Unfortunately, the STOKED jams came to an end at Dimensions (due to another floor being installed- again!) and the last one was held on Sunday 20th February 2005. So the SAS are looking for an alternative venue, as to hold jams during the winter months.
The building work at CFP started early in 2005 and the ‘skatepaths’ were started around the end of February 2005. These spots add to the originality of the ‘plaza’ ideal and be a great spot for the skaters of Stoke to meet up and skate. They also act as a ‘bleed off’ when the plaza is busy or just a change of sceenery!
On Friday 28th October 2005, the ‘official opening’ of STOKEPLAZA was held. The doors are now open for all the world to come and skate it- a proud moment for all involved!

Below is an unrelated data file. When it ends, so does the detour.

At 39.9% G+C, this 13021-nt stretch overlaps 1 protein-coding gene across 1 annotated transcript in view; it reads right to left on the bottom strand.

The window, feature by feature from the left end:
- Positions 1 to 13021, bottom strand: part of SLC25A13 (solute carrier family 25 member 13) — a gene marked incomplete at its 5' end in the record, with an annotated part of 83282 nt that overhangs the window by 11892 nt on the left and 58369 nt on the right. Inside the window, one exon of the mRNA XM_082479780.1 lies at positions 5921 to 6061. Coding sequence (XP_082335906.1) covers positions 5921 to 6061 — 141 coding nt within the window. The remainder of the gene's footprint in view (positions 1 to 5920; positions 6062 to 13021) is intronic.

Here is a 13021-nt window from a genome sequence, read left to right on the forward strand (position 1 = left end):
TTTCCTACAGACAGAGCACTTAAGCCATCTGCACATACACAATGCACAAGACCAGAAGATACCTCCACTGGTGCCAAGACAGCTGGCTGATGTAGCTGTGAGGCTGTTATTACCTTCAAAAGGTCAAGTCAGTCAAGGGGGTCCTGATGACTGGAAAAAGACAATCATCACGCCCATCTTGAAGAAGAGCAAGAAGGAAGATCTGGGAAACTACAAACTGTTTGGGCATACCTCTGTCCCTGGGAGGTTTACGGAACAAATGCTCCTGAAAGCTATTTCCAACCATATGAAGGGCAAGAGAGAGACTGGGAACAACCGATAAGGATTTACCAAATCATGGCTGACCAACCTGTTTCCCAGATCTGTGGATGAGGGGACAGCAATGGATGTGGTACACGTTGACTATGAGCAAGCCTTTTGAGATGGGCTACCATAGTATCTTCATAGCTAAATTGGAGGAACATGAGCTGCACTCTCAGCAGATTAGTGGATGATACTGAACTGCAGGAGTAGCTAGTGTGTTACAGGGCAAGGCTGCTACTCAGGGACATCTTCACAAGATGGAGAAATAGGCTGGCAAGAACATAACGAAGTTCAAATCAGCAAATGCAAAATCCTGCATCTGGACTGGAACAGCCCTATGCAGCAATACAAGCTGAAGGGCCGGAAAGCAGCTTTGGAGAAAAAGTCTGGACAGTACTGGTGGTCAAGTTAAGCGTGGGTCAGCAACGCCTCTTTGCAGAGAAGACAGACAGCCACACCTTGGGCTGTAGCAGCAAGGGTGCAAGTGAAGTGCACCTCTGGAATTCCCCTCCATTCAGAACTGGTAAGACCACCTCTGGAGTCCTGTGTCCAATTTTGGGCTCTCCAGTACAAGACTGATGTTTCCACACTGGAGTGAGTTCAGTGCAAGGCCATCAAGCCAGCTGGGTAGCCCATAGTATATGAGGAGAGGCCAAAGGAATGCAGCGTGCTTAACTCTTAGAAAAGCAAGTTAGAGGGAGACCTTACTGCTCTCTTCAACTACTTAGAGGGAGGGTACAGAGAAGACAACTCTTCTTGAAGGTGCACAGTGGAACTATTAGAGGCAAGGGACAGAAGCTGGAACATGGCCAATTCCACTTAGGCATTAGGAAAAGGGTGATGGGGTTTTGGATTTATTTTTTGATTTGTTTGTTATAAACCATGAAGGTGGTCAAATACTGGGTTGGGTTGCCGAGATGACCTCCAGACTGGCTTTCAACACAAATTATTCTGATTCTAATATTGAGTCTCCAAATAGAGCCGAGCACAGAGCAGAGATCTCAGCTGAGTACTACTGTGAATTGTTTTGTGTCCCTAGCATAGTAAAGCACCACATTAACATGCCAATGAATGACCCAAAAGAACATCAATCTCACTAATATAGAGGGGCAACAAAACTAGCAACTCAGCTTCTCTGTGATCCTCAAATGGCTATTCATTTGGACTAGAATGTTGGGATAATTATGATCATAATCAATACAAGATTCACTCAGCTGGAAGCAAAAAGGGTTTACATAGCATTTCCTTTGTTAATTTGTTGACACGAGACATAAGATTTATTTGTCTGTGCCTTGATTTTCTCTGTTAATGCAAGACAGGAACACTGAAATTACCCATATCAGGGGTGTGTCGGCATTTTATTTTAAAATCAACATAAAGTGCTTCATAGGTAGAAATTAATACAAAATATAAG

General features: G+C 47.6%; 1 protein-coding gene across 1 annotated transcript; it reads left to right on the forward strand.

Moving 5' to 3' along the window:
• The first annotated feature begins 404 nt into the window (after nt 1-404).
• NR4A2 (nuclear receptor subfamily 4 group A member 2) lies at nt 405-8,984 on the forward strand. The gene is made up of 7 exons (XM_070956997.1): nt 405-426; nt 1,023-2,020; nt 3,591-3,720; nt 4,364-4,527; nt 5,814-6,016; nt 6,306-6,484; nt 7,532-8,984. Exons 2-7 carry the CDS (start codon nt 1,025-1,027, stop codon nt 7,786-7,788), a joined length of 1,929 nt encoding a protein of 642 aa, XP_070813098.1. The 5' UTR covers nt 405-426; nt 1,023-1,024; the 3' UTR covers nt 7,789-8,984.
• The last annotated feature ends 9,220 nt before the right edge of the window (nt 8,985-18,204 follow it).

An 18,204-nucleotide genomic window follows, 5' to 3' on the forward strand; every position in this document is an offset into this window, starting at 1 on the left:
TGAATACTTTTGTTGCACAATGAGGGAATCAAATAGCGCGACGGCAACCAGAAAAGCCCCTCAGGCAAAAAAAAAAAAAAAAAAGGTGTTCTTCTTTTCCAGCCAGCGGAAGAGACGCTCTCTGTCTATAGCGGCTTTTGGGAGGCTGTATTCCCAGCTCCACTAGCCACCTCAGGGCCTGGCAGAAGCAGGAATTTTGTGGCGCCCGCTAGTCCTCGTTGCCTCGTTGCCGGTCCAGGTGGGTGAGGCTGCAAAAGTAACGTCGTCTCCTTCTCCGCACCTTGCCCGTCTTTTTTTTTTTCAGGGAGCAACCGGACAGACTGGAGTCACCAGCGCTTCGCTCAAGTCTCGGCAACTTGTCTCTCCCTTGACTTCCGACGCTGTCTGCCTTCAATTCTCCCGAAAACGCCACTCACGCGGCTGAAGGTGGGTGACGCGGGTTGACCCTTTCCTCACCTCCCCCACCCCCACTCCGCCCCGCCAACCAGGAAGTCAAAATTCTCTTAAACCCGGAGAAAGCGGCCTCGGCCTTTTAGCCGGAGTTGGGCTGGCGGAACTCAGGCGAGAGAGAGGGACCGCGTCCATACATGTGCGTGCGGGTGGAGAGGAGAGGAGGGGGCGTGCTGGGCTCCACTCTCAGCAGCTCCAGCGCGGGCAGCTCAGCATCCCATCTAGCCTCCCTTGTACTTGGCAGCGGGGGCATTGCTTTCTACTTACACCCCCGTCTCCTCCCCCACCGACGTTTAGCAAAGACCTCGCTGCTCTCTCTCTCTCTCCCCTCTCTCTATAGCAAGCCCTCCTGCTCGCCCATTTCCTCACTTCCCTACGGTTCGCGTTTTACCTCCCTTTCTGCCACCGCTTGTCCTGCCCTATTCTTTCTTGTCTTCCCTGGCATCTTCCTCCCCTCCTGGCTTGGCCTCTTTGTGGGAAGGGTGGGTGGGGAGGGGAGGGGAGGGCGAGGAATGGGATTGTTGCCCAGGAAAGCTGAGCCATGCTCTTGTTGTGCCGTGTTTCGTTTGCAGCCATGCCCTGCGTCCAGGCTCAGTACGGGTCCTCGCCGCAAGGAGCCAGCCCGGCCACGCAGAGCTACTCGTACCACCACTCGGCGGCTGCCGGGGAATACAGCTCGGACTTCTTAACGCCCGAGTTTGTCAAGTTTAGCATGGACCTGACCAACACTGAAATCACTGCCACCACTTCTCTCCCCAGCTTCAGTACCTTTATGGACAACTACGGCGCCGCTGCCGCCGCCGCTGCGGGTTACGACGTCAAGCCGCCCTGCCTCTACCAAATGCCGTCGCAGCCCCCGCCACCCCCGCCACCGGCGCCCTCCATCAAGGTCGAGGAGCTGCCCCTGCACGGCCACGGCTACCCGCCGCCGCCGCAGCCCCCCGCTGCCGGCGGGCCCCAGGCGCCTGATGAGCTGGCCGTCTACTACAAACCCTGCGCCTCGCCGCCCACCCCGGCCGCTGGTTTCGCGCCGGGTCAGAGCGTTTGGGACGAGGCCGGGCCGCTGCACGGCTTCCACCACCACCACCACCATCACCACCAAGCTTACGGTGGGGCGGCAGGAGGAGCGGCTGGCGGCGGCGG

And so, that brings us up to now! The SAS plans to be the force behind getting events organised, now that STOKEPLAZA is completed. We have built up a lot of contacts in the skate industry in the past couple of years and feel we can take the project further than just getting it built. Also it will be our concern to assist the council in keeping the skatepark maintained, useable and secure for it’s users.
Any companies, teams etc wanting to put on ‘unofficial’ or ‘official’ events, demo’s or skate sessions at STOKEPLAZA– please contact firstname.lastname@example.org
Keep tuning in to Sketchy News and the SAS section for further advances on all our projects and please keep up your support and never give up skating!!! You are never too old– believe me, I know!!!!!!